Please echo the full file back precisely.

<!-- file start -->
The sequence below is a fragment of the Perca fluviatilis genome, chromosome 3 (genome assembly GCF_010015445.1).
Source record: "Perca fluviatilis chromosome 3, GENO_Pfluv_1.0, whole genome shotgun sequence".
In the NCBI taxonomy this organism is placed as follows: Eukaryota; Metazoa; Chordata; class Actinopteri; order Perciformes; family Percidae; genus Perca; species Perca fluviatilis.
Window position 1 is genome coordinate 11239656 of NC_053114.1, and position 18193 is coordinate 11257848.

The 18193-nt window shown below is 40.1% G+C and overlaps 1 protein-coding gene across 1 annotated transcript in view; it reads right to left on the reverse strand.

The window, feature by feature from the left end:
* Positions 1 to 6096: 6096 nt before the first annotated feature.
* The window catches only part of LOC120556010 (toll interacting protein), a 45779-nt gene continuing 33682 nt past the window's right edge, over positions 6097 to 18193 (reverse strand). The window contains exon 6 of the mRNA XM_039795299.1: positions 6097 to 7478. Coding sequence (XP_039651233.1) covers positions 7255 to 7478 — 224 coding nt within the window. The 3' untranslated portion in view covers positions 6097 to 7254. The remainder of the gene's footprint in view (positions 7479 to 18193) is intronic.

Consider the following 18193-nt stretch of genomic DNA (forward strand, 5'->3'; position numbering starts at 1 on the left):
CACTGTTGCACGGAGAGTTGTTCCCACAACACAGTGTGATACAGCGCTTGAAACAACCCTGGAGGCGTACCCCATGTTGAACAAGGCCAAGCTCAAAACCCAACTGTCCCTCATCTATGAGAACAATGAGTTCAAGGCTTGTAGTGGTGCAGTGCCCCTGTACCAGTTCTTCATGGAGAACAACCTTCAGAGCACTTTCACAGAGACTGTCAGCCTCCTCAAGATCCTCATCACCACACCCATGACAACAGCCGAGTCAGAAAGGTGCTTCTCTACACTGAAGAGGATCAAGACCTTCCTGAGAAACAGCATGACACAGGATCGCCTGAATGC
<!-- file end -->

The sequence below is a fragment of the Perca fluviatilis genome, chromosome 3 (genome assembly GCF_010015445.1).
Source record: "Perca fluviatilis chromosome 3, GENO_Pfluv_1.0, whole genome shotgun sequence".
In the NCBI taxonomy this organism is placed as follows: Eukaryota; Metazoa; Chordata; class Actinopteri; order Perciformes; family Percidae; genus Perca; species Perca fluviatilis.
Window position 1 is genome coordinate 11239656 of NC_053114.1, and position 18193 is coordinate 11257848.

The 18193-nt window shown below is 40.1% G+C and overlaps 1 protein-coding gene across 1 annotated transcript in view; it reads right to left on the reverse strand.

The window, feature by feature from the left end:
* Positions 1 to 6096: 6096 nt before the first annotated feature.
* The window catches only part of LOC120556010 (toll interacting protein), a 45779-nt gene continuing 33682 nt past the window's right edge, over positions 6097 to 18193 (reverse strand). The window contains exon 6 of the mRNA XM_039795299.1: positions 6097 to 7478. Coding sequence (XP_039651233.1) covers positions 7255 to 7478 — 224 coding nt within the window. The 3' untranslated portion in view covers positions 6097 to 7254. The remainder of the gene's footprint in view (positions 7479 to 18193) is intronic.

Consider the following 18193-nt stretch of genomic DNA (forward strand, 5'->3'; position numbering starts at 1 on the left):
CACTGTTGCACGGAGAGTTGTTCCCACAACACAGTGTGATACAGCGCTTGAAACAACCCTGGAGGCGTACCCCATGTTGAACAAGGCCAAGCTCAAAACCCAACTGTCCCTCATCTATGAGAACAATGAGTTCAAGGCTTGTAGTGGTGCAGTGCCCCTGTACCAGTTCTTCATGGAGAACAACCTTCAGAGCACTTTCACAGAGACTGTCAGCCTCCTCAAGATCCTCATCACCACACCCATGACAACAGCCGAGTCAGAAAGGTGCTTCTCTACACTGAAGAGGATCAAGACCTTCCTGAGAAACAGCATGACACAGGATCGCCTGAATGC